The Prime Minister paid tribute to the “valour and sacrifice” of the British troops who had served in the struggle against the Taliban.
It follows the announcement in April by US President Joe Biden that he was finally ending the US military presence in the country.
His decision to bring home the remaining 2,500 American troops by the next anniversary of 9/11 in September effectively meant the end of the international military mission – including the return of the last 750 UK military trainers in the country.
Making a statement in the Commons, the Prime Minister admitted there could "never be a perfect moment" to withdraw, but it was "never intended to be permanent".
Mr Johnson said most of the remaining 750 UK military trainers with the Nato mission have already left the country.
He said: “We are not about to turn away nor are we under any illusions about the perils of today’s situation and what may lie ahead.
“We shall use every diplomatic and humanitarian lever to support Afghanistan’s development and stability.
“Of course we will continue to work alongside our Afghan partners against the terrorist threat.”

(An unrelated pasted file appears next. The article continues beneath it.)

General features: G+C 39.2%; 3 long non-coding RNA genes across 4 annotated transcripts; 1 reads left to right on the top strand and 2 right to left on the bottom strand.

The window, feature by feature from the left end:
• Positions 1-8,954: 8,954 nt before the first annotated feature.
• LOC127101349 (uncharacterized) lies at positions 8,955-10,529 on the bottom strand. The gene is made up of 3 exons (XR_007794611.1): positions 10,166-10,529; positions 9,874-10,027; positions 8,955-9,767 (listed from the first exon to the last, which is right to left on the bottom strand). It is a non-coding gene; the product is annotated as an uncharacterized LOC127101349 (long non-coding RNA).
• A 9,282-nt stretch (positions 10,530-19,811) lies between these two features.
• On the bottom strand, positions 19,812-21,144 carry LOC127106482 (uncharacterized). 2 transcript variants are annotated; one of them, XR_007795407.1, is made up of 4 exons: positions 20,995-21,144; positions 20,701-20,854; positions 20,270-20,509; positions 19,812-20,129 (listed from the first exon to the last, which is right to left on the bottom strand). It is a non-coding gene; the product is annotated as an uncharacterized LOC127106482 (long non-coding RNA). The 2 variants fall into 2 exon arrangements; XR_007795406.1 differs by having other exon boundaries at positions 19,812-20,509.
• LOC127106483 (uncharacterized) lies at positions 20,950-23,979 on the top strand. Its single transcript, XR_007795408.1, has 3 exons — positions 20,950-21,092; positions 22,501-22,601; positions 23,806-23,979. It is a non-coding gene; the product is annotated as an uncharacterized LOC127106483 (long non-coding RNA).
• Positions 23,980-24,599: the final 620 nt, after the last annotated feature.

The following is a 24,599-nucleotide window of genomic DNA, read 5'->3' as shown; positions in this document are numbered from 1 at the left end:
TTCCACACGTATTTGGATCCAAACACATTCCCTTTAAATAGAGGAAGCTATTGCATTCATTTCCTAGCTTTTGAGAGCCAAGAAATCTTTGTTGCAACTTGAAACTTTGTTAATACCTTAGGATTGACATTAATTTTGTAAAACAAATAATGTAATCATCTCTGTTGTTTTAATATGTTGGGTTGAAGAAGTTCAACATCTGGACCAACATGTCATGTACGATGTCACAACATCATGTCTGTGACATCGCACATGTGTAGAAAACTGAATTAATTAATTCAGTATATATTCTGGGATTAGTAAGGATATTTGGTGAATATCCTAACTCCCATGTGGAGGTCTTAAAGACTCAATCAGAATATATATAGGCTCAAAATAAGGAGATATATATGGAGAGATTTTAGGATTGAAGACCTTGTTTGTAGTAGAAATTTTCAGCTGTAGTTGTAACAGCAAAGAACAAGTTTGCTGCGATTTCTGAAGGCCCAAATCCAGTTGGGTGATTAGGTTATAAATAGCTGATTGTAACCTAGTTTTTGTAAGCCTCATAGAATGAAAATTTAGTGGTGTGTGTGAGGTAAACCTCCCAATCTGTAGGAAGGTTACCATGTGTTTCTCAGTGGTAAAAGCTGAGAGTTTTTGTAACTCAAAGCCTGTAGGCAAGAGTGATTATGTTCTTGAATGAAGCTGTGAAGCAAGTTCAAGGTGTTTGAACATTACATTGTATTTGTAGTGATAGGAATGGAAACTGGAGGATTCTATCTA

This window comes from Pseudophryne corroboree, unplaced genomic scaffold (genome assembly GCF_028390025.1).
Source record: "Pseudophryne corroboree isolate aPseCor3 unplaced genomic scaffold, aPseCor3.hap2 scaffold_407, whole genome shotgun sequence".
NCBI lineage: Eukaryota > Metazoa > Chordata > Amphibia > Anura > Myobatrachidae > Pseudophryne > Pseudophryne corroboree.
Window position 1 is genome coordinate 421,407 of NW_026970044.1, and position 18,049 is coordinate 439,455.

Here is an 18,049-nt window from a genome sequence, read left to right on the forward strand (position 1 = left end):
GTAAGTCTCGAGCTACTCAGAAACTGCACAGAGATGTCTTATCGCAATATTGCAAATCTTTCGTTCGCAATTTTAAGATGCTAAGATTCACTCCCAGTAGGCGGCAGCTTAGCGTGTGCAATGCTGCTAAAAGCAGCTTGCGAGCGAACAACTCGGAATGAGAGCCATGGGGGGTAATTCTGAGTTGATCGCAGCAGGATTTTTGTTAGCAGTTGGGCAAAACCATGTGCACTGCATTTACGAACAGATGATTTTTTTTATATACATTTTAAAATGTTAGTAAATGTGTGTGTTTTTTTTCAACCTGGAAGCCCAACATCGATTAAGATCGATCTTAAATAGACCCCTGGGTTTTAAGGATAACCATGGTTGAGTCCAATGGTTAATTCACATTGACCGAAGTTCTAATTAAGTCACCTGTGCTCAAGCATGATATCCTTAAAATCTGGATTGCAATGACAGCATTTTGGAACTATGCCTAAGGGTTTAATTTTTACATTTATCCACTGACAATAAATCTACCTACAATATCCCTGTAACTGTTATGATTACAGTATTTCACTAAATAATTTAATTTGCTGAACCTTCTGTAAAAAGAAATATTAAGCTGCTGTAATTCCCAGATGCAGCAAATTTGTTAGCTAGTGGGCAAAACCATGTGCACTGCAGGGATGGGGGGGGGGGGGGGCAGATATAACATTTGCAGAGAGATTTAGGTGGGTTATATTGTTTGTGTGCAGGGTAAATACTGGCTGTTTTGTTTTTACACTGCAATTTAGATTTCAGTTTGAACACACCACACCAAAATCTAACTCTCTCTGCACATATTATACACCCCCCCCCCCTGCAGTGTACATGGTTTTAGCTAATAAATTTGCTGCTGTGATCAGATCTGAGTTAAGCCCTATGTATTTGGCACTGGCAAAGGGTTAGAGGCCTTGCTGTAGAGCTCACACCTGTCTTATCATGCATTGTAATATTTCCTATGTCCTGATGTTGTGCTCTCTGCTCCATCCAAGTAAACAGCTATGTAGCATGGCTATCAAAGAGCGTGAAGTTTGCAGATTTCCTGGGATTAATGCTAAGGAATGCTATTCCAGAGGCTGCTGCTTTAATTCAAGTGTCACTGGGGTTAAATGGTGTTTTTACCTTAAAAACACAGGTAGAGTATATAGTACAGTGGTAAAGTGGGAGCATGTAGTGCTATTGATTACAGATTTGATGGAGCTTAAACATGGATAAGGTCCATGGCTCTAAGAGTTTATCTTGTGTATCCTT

More than 450 British troops have died during the conflict since 2001.
There are fears the departure of foreign forces will leave the government of President Ashraf Ghani vulnerable in the face of a Taliban advance, undoing the work of the last two decades.
Head of the Armed Forces General Sir Nick Carter warned the situation is “pretty grim” with half the country’s rural districts now in the hands of the Taliban.
In a briefing for journalists, he warned there is now a danger of “state collapse”.
He added: “That’s where you would see a culture of warlord-ism, and you might see some of the important institutions, like the security forces, fracturing along ethnic, or for that matter tribal, lines.
“If that were to happen, I guess the Taliban would control part of the country, but of course they wouldn’t control all of the country.”
Labour’s Angela Rayner warned “we simply cannot wash our hands or walk away” from Afghanistan.
Responding in the Commons, the Deputy Labour leader said: “We have supported improvement in security, in governance, in economic development and as the PM said in advancing the rights of women and education for girls. Yet these gains have not been secured.
“The Taliban are making gains on the ground and serious questions remain about the future stability of Afghanistan.
" A security threat remains for the wider world, including to the UK. And nobody wants to see British troops permanently stationed in Afghanistan, but we simply cannot wash our hands or walk away.”
Conservative MP Nusrat Ghani warned women and girls in Afghanistan would now be “lambs to the slaughter”.
She told the Commons: “I was in Afghanistan post-9/11 and the women and girls are telling me now that under Taliban, regardless of any peace settlements, they are lambs to the slaughter, their schools will be closed, their clinics will be closed.”